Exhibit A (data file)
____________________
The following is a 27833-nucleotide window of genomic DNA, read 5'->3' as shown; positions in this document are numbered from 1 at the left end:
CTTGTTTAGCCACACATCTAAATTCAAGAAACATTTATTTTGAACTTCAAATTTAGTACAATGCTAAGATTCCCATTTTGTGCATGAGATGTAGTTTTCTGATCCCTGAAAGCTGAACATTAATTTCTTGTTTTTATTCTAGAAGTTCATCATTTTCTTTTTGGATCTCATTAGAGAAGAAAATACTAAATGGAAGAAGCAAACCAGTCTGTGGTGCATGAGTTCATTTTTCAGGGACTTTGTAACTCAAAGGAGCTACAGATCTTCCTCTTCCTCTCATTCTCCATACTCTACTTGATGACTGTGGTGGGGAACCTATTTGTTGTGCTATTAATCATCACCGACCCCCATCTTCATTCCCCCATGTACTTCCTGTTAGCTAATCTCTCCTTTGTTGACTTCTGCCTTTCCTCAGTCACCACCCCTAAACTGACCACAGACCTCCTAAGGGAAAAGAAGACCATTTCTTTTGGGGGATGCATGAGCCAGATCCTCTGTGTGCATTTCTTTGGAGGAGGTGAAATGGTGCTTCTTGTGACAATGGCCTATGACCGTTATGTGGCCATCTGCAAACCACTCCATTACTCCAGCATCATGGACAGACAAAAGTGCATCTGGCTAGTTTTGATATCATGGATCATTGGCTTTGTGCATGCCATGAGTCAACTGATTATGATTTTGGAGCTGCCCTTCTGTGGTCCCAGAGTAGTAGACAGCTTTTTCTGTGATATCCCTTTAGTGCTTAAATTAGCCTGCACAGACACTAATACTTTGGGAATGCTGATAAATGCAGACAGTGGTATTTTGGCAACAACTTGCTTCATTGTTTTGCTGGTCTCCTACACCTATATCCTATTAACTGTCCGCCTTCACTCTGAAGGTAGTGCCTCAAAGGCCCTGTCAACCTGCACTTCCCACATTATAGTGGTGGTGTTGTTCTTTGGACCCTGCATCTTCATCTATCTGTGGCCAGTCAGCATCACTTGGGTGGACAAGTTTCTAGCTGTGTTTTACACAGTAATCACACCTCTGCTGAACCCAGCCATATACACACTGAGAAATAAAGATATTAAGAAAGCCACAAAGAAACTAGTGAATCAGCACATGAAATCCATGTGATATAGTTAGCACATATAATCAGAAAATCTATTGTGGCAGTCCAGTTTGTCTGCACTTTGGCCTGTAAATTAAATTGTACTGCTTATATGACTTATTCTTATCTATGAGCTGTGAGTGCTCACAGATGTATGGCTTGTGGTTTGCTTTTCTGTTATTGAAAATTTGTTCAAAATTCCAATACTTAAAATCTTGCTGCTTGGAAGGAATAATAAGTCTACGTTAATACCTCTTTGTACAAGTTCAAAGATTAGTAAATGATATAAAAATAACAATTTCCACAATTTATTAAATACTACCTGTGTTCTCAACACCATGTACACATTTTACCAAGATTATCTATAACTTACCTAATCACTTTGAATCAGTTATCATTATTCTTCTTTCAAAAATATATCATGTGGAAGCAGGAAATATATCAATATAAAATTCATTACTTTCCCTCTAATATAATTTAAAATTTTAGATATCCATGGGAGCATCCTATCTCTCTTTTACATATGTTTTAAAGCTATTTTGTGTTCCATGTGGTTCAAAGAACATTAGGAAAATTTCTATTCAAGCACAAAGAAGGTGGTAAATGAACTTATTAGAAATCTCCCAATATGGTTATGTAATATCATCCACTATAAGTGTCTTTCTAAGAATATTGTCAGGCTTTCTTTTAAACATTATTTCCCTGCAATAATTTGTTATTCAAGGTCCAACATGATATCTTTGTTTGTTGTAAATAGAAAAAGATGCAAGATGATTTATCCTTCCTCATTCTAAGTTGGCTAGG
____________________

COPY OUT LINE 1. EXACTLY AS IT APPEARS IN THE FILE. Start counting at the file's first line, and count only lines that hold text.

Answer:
The following is a 27833-nucleotide window of genomic DNA, read 5'->3' as shown; positions in this document are numbered from 1 at the left end: